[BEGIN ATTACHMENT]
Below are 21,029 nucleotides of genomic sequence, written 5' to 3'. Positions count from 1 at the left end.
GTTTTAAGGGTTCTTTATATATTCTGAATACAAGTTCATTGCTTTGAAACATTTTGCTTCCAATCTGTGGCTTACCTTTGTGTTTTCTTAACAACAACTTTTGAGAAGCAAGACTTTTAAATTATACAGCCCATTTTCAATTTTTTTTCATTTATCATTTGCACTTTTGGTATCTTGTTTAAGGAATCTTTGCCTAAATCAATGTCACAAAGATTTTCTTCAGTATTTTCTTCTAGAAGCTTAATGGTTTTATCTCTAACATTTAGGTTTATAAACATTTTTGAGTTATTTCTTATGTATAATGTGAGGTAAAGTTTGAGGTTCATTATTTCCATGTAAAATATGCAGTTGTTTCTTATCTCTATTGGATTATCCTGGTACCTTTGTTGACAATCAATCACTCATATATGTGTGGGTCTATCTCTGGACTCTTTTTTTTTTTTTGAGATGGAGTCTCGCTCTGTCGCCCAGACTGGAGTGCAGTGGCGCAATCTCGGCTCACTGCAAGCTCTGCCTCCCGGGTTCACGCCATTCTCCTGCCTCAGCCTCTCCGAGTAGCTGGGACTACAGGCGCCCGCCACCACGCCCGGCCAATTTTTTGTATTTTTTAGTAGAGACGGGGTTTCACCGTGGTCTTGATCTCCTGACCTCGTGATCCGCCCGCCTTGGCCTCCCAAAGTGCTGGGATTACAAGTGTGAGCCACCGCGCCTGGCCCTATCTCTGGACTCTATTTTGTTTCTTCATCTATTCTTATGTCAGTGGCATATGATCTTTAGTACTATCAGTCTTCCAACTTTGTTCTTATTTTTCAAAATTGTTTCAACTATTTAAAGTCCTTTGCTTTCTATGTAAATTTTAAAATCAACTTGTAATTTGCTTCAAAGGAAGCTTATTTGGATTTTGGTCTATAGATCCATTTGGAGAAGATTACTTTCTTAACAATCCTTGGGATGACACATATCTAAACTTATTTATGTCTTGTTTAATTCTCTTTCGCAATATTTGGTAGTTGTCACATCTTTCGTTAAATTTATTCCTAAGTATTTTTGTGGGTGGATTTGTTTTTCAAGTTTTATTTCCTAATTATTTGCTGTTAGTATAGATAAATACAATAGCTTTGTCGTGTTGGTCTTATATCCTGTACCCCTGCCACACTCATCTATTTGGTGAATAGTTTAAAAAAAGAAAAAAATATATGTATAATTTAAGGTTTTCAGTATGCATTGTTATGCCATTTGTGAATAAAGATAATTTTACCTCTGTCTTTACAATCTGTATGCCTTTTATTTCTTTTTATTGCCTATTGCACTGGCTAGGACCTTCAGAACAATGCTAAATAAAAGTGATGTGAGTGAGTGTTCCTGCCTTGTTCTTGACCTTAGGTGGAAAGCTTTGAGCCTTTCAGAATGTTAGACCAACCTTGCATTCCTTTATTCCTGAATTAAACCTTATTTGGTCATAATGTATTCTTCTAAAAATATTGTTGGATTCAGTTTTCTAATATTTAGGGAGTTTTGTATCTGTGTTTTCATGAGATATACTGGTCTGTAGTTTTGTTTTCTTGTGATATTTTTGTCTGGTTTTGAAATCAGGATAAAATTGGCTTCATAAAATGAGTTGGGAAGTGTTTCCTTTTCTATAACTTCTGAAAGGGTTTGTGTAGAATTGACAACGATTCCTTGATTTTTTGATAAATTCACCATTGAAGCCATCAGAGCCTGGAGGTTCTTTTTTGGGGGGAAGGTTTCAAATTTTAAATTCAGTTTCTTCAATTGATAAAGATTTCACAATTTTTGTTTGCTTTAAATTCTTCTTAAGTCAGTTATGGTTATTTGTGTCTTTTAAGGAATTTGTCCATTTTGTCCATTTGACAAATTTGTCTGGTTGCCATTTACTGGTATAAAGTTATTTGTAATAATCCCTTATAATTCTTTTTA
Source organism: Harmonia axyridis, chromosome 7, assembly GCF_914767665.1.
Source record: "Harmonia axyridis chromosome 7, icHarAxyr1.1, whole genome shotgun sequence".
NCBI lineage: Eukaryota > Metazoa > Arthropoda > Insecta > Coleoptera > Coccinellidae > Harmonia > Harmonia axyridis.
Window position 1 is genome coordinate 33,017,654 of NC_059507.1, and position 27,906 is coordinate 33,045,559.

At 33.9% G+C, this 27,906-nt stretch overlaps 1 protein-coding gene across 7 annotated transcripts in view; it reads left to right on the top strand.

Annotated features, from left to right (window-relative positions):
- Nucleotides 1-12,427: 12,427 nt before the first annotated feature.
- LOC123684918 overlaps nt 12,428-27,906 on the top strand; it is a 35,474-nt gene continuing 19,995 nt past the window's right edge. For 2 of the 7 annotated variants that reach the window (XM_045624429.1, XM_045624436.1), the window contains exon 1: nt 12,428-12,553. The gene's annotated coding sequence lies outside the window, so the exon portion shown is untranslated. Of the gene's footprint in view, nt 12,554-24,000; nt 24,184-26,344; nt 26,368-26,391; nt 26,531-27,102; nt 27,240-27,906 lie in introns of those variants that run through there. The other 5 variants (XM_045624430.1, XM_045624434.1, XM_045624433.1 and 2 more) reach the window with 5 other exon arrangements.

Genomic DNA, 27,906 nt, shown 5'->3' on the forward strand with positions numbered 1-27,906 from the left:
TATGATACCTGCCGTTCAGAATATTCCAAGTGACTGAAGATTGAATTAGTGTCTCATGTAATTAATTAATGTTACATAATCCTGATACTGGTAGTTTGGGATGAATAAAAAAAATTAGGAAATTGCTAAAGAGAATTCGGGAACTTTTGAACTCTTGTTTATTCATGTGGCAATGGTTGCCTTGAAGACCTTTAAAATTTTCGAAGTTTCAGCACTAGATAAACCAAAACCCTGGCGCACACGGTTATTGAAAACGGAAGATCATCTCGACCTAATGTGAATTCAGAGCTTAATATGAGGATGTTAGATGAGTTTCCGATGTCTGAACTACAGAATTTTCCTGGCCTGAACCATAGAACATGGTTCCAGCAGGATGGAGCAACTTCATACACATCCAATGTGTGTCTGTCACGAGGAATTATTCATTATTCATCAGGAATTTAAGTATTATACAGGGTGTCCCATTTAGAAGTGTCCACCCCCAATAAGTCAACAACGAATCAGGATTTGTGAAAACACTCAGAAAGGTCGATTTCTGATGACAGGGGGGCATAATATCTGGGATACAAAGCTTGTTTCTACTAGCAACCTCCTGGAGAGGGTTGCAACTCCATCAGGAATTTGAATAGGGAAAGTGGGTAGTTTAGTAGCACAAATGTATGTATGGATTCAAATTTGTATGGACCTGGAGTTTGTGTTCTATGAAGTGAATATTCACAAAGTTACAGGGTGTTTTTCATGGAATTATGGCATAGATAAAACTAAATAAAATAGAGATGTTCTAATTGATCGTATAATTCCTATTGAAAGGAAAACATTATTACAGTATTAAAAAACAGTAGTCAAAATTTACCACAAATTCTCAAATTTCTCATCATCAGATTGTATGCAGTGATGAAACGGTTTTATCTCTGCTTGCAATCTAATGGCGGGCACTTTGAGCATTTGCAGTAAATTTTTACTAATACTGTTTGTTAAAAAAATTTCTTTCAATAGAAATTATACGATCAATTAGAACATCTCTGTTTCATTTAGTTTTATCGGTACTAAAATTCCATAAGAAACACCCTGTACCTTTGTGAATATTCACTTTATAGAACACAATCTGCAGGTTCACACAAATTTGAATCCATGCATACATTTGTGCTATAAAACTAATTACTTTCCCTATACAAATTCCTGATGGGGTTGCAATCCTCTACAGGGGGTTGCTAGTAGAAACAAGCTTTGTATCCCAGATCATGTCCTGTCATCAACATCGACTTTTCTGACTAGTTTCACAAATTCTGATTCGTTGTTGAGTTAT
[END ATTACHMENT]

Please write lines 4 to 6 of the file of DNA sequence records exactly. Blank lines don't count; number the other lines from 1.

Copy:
Source record: "Harmonia axyridis chromosome 7, icHarAxyr1.1, whole genome shotgun sequence".
NCBI lineage: Eukaryota > Metazoa > Arthropoda > Insecta > Coleoptera > Coccinellidae > Harmonia > Harmonia axyridis.
Window position 1 is genome coordinate 33,017,654 of NC_059507.1, and position 27,906 is coordinate 33,045,559.